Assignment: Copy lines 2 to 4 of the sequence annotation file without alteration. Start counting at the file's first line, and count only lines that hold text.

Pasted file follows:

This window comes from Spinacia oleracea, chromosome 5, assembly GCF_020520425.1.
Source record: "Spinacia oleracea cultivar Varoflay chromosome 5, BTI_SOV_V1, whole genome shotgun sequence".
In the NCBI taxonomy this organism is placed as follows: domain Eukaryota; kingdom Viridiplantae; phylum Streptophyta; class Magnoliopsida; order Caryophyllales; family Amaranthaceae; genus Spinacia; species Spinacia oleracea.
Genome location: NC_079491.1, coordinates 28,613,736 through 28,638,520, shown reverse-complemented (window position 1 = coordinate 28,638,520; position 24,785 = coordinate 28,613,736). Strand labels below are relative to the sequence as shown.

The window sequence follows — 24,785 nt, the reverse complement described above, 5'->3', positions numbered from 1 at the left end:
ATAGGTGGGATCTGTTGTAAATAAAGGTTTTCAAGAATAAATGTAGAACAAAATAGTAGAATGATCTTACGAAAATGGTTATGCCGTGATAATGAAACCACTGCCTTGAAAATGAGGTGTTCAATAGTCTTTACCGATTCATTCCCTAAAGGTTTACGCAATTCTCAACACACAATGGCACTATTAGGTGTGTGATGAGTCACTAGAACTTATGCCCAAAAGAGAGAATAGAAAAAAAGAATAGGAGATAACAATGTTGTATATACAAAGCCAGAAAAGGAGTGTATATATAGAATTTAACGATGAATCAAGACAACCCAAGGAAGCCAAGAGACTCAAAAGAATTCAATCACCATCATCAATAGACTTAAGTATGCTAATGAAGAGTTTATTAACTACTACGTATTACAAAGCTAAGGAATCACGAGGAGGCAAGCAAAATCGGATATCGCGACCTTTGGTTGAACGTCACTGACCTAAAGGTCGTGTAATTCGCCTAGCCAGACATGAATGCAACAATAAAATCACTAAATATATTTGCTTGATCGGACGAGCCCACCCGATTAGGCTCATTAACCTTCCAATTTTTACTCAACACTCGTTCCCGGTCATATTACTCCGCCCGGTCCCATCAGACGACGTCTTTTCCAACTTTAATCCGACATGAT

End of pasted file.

Source record: "Spinacia oleracea cultivar Varoflay chromosome 5, BTI_SOV_V1, whole genome shotgun sequence".
In the NCBI taxonomy this organism is placed as follows: domain Eukaryota; kingdom Viridiplantae; phylum Streptophyta; class Magnoliopsida; order Caryophyllales; family Amaranthaceae; genus Spinacia; species Spinacia oleracea.
Genome location: NC_079491.1, coordinates 28,613,736 through 28,638,520, shown reverse-complemented (window position 1 = coordinate 28,638,520; position 24,785 = coordinate 28,613,736). Strand labels below are relative to the sequence as shown.